I was debating whether to butt out my cigarette and leave, when she looked at me and said, “Isn’t that beautiful. It’s the song of the
(she named a bird I couldn’t pronounce). Off in the distance I could
hear something like a bird chirping, but if it hadn’t been pointed out
to me, I would not have heard it.

“Its probably looking for a mate,” I said.

“Oh, and why would you say that,” she replied.

“I don’t know; probably because that’s why birds sing,” I said,
“to find a mate and have little birdies. Go forth and multiply, I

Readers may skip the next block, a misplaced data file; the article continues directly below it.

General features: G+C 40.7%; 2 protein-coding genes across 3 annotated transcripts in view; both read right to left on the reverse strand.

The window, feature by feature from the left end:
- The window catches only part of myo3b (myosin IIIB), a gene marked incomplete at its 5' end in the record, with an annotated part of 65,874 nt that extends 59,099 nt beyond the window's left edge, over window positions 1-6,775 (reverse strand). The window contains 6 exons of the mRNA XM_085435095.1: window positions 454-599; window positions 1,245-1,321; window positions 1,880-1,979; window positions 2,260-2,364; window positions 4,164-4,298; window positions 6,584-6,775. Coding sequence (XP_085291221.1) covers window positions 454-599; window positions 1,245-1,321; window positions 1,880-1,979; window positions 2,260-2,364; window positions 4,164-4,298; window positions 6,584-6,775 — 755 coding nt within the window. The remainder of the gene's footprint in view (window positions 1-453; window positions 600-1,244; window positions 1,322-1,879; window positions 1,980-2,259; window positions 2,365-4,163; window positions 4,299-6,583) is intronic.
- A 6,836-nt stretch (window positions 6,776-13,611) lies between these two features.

believe the big Guy said. Right?”

“Do you think birds sing just to fuck?” she exclaimed.

“Hold on,” I said, “I’m not an expert, but I read somewhere that
birds sing to attract mates. It sounded like a good explanation when I read it. Why else would they sing?”

“Sexual attraction is secondary,” she said. “You guys got it
backwards. Birds reproduce in order to sing, not the other way around. A higher purpose is involved. With their songs, the birds express that higher purpose. In the larger picture, it is all about the creative expression of love and beauty.”

“I guess I hadn’t really thought much about it,” I said.

“Nature, by creating different species,” she continued, “sent forth
love, and consciousness of love. It was all about the creative
expression of that love. That’s why we’re here. We exist for that
purpose.”

“Hey, you’re probably right,” I said, “but one or two biologists